That spell, and the ending attendant upon it, are easily the worst things about The Kiss of the Vampire. The magic Zimmer uses against the vampires is explicitly black— he says he’s going to use the power of evil against itself— and screenwriter Anthony Hinds (writing under his usual “John Elder” pseudonym) never really explains how that’s supposed to work. In practice, it means Ravna’s castle being overwhelmed by a flock of rubber bats even worse than the ones in Billy the Kid vs. Dracula, which proceed to go all Bodega Bay on the doctor, his kids, and the vampire cultists. It’s frankly pretty embarrassing, especially considering how good The Kiss of the Vampire had been up until then. In the Zimmer girl’s funeral, it has one of the very best opening scenes Hammer ever devised, it employs the studio’s flexible approach to vampire lore to very good effect (I especially love the moment when Zimmer drives the Ravna kids away from the inn by pointedly observing that the rain has ended and the clouds seem to be breaking up), and it has some of the finest cinematography and production design ever offered up by a company that was justly noted for its high standards in both of those departments. The detour through Kafka territory after the Ravnas’ masquerade is both puzzling on plot-logic grounds and underdeveloped in relation to the rest of the story, but it remains a pleasantly unexpected touch nonetheless. My favorite aspect of the film, though, is how concisely it encapsulates the contradiction between Hammer’s status as the foremost envelope-pushers in the British movie industry and the intense social conservatism that shines through practically all of their output in the horror genre. Just watch the scene that plays out between Ravna and Gerald when the latter comes to spring Marianne from the vampires’ clutches. In no other movie that I can think of from this era is it so glaringly obvious that the real threat posed by the vampires lies in their capacity as sexual emancipators of women, and it’s hard to think of anything more obnoxiously retrograde than horror at the prospect of women having a say in the expression of their own sexual identities. Nor is there any suggestion whatsoever that we aren’t supposed to side unquestioningly with Gerald and Zimmer as they struggle valiantly to stuff Marianne back into her chastity belt. And yet the very act of making a horror movie so blatantly about sex (it’s even called The Kiss of the Vampire, for heaven’s sake!) was almost unutterably transgressive in Great Britain in 1963. The true uniqueness of Hammer was that it was a studio of radical old fogies and prudish libertines, and nowhere does that come across more strongly than in The Kiss of the Vampire.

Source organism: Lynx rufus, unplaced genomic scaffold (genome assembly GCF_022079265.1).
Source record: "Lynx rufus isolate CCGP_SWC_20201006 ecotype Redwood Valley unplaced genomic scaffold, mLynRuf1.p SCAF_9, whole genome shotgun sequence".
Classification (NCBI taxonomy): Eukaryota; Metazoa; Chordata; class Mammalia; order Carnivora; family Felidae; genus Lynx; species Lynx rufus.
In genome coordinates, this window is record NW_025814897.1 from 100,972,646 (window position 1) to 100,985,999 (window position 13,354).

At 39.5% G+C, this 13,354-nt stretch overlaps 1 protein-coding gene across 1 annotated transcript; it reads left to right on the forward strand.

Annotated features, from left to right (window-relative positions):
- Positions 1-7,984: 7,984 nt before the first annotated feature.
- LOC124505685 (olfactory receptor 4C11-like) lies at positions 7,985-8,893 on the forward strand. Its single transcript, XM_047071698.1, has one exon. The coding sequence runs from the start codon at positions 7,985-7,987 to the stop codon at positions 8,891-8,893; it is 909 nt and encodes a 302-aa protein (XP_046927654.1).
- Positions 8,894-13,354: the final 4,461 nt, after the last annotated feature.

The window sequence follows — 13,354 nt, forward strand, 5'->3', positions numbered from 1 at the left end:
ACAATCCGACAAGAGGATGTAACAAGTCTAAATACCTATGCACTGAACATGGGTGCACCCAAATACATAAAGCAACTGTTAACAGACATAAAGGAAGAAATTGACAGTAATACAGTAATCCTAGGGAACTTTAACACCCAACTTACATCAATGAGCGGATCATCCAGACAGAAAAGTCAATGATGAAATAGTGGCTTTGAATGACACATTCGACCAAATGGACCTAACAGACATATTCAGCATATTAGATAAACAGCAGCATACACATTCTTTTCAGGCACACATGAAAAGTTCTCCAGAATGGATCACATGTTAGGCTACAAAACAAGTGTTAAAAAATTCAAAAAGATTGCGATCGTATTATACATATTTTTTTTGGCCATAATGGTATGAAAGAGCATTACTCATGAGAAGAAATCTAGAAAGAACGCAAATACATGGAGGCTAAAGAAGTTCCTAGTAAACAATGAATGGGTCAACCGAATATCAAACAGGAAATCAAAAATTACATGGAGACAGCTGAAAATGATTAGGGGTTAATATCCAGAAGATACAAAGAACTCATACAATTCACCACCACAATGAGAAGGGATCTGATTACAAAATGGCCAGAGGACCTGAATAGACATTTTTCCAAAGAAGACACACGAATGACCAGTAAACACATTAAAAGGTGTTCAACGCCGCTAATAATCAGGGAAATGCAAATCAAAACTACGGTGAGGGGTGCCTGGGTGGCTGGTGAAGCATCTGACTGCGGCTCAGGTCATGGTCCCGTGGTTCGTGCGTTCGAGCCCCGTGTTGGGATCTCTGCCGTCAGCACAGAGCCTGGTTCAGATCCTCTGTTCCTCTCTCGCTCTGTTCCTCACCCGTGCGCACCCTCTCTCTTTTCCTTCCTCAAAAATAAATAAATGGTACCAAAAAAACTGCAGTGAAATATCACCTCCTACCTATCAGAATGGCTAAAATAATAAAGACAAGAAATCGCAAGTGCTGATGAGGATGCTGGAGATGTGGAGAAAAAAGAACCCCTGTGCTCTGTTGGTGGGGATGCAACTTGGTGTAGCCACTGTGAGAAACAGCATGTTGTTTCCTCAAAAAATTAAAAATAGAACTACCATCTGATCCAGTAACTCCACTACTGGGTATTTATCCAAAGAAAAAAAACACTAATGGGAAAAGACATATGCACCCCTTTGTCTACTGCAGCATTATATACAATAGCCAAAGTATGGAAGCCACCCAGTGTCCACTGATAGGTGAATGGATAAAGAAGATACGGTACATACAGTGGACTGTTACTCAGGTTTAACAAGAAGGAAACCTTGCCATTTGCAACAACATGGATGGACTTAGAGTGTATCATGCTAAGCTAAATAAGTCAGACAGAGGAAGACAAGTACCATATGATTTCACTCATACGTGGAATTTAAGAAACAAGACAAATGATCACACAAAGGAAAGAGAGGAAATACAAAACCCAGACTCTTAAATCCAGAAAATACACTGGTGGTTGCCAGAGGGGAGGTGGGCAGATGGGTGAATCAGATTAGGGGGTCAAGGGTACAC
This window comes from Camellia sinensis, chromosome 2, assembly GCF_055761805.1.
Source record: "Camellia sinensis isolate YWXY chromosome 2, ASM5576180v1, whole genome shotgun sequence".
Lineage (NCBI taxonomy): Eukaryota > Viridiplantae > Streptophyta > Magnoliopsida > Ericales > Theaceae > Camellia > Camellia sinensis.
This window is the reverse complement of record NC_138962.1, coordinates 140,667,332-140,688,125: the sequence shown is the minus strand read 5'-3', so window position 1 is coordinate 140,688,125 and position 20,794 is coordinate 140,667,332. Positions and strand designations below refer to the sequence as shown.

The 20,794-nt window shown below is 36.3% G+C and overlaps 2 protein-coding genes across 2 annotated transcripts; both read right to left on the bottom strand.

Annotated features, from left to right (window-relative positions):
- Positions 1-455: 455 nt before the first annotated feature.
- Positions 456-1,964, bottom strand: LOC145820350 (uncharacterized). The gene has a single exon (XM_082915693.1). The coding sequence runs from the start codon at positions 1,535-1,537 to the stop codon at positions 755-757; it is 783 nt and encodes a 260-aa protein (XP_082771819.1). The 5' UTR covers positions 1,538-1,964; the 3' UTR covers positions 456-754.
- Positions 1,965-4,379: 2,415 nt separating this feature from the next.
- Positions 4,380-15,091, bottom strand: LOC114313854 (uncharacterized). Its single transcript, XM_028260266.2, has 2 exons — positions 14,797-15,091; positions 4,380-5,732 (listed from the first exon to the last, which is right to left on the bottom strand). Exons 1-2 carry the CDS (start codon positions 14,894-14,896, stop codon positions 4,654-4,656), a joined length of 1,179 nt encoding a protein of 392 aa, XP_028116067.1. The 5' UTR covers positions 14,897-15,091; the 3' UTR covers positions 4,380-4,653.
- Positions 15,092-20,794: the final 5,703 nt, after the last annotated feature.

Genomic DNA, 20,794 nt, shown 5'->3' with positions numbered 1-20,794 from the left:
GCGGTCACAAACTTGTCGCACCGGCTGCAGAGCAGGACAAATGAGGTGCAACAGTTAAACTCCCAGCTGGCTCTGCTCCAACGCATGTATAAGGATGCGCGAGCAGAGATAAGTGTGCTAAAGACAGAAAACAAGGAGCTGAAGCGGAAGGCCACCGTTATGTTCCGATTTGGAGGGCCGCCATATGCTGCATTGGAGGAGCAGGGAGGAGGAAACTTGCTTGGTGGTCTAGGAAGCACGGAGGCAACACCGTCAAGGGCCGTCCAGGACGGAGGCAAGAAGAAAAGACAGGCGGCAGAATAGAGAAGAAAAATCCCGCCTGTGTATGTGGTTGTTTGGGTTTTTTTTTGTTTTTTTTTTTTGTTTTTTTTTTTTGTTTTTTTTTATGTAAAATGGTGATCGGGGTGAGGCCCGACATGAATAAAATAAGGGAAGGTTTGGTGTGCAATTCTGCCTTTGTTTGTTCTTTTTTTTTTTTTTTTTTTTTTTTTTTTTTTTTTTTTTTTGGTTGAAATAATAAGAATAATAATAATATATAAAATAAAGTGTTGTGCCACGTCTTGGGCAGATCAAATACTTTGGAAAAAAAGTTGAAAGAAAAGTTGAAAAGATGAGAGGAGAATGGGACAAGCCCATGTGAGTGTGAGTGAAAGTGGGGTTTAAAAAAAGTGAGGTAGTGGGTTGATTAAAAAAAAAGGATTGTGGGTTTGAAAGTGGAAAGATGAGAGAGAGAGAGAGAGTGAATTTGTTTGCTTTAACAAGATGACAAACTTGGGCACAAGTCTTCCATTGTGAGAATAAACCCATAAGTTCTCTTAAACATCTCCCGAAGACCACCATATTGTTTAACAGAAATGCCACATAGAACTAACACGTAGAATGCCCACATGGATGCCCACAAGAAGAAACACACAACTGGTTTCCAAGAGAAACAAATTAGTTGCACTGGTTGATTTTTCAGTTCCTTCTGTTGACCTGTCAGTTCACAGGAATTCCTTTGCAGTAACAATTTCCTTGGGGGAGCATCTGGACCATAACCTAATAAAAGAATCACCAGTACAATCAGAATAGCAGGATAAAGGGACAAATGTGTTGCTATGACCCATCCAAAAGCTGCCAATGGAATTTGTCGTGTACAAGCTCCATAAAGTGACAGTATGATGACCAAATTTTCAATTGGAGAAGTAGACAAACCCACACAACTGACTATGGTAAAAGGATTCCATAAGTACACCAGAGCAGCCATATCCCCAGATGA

This review is part of a much-belated B-Masters Cabal tribute to all the living dead things that we’ve been negelecting in favor of zombies all these years. Click the link below to read all that the Cabal finally came up with to say on the subject.